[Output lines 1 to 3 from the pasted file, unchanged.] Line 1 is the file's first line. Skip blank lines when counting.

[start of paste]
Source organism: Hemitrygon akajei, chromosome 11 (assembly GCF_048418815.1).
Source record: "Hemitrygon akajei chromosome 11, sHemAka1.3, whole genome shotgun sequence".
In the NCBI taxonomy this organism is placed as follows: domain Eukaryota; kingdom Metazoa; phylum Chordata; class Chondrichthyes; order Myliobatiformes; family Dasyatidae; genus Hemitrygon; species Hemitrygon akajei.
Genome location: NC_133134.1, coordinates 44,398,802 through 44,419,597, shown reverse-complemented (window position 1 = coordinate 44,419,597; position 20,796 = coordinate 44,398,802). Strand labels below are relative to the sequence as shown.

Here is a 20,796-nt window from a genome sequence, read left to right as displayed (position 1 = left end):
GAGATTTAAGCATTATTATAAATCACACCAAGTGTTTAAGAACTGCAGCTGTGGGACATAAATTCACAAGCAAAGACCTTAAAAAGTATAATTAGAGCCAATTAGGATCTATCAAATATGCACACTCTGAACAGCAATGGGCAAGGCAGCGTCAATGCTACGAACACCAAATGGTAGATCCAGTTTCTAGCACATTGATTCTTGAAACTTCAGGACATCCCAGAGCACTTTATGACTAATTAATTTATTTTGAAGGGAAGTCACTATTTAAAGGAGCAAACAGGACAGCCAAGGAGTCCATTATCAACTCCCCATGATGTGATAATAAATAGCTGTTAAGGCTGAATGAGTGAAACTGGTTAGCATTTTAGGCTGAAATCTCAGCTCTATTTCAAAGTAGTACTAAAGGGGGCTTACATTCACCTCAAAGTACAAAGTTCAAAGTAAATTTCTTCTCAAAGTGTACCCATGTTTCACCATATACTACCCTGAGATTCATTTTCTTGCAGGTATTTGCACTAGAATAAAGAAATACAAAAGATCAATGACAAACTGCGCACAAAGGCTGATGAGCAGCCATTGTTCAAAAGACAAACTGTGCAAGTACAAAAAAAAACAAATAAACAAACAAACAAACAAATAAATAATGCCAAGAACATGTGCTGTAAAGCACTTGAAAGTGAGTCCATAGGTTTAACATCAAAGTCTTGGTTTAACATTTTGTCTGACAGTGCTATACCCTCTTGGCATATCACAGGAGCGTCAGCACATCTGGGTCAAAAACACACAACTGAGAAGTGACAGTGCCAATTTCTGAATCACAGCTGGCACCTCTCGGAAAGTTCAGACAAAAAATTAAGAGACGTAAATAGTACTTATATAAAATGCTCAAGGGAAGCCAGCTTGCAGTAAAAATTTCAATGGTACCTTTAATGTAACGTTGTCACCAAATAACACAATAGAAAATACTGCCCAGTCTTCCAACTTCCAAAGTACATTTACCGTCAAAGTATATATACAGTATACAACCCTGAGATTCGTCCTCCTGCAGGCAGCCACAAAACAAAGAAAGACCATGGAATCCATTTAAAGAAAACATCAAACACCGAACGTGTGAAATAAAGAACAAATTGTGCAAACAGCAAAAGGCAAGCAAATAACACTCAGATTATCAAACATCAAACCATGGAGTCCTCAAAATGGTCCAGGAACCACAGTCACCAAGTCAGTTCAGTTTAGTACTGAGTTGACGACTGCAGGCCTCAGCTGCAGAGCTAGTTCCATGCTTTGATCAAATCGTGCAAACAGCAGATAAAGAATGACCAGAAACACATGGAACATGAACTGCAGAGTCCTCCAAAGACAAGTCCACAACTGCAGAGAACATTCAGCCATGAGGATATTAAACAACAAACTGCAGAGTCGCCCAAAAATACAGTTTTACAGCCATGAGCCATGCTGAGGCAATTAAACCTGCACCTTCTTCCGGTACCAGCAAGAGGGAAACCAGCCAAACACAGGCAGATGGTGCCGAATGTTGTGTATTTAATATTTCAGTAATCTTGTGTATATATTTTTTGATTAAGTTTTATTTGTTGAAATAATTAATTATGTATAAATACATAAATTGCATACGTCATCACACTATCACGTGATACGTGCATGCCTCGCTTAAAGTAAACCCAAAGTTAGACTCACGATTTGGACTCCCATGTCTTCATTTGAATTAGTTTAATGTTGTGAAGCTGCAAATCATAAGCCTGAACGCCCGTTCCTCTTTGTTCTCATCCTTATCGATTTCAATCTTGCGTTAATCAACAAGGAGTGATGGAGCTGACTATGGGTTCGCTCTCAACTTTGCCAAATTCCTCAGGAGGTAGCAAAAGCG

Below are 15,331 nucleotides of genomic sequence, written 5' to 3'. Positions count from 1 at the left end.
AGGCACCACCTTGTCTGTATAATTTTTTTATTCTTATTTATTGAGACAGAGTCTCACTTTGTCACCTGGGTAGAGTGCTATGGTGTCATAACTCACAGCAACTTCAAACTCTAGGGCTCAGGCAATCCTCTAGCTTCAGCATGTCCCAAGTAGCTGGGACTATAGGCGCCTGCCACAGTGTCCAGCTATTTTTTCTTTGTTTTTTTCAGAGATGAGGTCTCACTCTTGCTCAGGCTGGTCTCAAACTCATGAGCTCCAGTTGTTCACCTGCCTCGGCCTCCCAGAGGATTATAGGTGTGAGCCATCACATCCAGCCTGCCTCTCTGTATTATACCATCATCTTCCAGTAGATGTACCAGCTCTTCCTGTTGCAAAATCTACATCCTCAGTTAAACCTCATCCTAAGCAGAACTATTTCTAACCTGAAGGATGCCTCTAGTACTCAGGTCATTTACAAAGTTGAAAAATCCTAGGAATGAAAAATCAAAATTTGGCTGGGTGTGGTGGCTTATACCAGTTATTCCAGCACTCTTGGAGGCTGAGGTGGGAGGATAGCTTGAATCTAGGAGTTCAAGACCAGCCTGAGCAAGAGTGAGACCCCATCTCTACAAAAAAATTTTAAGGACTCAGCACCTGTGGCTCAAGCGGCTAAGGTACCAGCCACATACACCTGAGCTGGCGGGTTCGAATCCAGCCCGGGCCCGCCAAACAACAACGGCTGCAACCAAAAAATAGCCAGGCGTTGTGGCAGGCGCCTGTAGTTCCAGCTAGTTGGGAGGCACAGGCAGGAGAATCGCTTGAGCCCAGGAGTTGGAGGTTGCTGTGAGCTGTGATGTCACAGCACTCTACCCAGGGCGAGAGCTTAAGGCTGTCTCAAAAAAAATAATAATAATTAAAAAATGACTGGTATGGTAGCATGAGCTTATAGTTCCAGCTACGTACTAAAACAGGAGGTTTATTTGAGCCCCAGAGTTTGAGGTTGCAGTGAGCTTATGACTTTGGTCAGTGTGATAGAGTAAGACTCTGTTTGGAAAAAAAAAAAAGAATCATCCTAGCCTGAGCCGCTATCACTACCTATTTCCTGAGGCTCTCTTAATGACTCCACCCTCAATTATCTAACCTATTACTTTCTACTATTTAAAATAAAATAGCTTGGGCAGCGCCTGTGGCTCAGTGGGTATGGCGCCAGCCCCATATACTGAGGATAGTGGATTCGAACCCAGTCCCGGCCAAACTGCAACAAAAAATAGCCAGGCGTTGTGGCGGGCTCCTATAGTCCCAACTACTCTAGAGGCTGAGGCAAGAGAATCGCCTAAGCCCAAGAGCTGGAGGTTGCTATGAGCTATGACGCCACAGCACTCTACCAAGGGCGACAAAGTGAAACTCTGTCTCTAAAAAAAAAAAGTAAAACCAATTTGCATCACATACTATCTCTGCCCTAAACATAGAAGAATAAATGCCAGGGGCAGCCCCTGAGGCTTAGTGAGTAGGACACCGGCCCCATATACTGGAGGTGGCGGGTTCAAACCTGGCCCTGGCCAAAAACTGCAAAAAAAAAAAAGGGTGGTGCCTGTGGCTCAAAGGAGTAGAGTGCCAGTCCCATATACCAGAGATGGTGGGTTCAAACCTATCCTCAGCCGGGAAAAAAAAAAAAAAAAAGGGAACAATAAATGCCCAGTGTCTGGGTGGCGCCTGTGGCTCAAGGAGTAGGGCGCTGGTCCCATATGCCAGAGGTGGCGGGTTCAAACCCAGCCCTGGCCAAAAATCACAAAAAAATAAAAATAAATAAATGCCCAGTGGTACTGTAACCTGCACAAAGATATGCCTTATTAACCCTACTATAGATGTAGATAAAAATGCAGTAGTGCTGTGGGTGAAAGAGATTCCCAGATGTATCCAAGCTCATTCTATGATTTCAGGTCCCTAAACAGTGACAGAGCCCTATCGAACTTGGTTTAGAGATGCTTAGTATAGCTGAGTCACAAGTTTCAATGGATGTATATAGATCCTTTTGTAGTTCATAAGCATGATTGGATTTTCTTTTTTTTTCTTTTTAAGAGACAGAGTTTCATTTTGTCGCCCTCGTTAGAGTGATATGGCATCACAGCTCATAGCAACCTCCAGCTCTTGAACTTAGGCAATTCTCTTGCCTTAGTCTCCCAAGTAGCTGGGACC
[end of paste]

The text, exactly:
Source organism: Hemitrygon akajei, chromosome 11 (assembly GCF_048418815.1).
Source record: "Hemitrygon akajei chromosome 11, sHemAka1.3, whole genome shotgun sequence".
In the NCBI taxonomy this organism is placed as follows: domain Eukaryota; kingdom Metazoa; phylum Chordata; class Chondrichthyes; order Myliobatiformes; family Dasyatidae; genus Hemitrygon; species Hemitrygon akajei.